The members of the Missouri House took action this week to encourage Missourians to save their hard-earned dollars. The legislation would allow financial institutions in the state to offer and conduct savings promotion programs, which offer participants a chance to win prizes if they make a minimum deposit.

The programs were authorized by Congress in 2013 with the passage of the American Savings Promotion Act. Since its passage, 16 states have authorized savings promotion programs and have encouraged savings of more than $100 million to date. Under current Missouri law, banks and credits unions in the state cannot offer promotional prizes to encourage savings. The bill approved by the House would authorize financial institutions to do so.

The bill’s sponsor said the legislation would be extremely beneficial for lower income Missourians. He said nearly 35 percent of the state’s residents do not have savings accounts right now, and nearly 40 percent of Missourians are liquid asset poor, which means they have less than a three-month cushion of savings. He said savings promotion programs represent a great way to create a habit to save.

House Approves Adoptee Rights Act (HB 1599)

House members spent Wednesday morning discussing the merits of a bill designed to provide adoptees in Missouri with access to their birth certificates when they turn 18. The Missouri Adoptee Rights Act is designed to ease current requirements that restrict access to birth certificates for those who have been adopted.

Under current Missouri law, adoptees are only allowed to access information to identify a biological parent when the parent consents or dies. The bill approved by the House would give adoptees a simple process to obtain a birth certificate without first needing to obtain a court order. In effect, it would allow an adopted person to apply for an original birth certificate as long as the applicant is at least 18 years old, was born in Missouri, and has proper proof of identity.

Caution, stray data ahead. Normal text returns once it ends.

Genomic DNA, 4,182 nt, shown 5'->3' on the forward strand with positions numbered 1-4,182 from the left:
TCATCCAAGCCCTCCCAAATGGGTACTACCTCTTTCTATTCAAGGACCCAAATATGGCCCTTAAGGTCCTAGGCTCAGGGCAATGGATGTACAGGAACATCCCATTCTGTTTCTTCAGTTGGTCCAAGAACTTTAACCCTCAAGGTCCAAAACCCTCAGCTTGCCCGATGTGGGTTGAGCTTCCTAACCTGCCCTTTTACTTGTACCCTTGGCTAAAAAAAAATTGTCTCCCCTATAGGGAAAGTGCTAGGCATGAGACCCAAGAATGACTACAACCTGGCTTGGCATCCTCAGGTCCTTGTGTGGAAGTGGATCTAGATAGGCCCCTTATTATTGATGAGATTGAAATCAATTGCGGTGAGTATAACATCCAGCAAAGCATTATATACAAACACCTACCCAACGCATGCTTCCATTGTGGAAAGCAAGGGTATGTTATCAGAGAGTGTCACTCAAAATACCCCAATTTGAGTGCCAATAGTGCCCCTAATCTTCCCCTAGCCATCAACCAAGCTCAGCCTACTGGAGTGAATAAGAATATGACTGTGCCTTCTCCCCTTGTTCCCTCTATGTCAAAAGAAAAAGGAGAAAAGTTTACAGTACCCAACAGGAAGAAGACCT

Proponents of the change said that Missouri has more than 500,000 adoptees who deserve to have a chance to have a relationship with their birth parents, and who deserve better access to information that may help them answer questions about their own health. Opponents say that 40 percent of birth parents do not consent to being contacted by the child they gave up for adoption and the state should not retroactively break the confidentiality the parents were promised.

Lowering the Tax Burden on Fitness (HB 1463)

Members of the Missouri House moved this week to stop what they believe is an overly-broad interpretation of the state’s entertainment tax. House members approved legislation to exempt activities such as gym memberships, as well as dance and yoga classes, from an entertainment tax that was intended for items such as tickets for sporting events and amusement parks.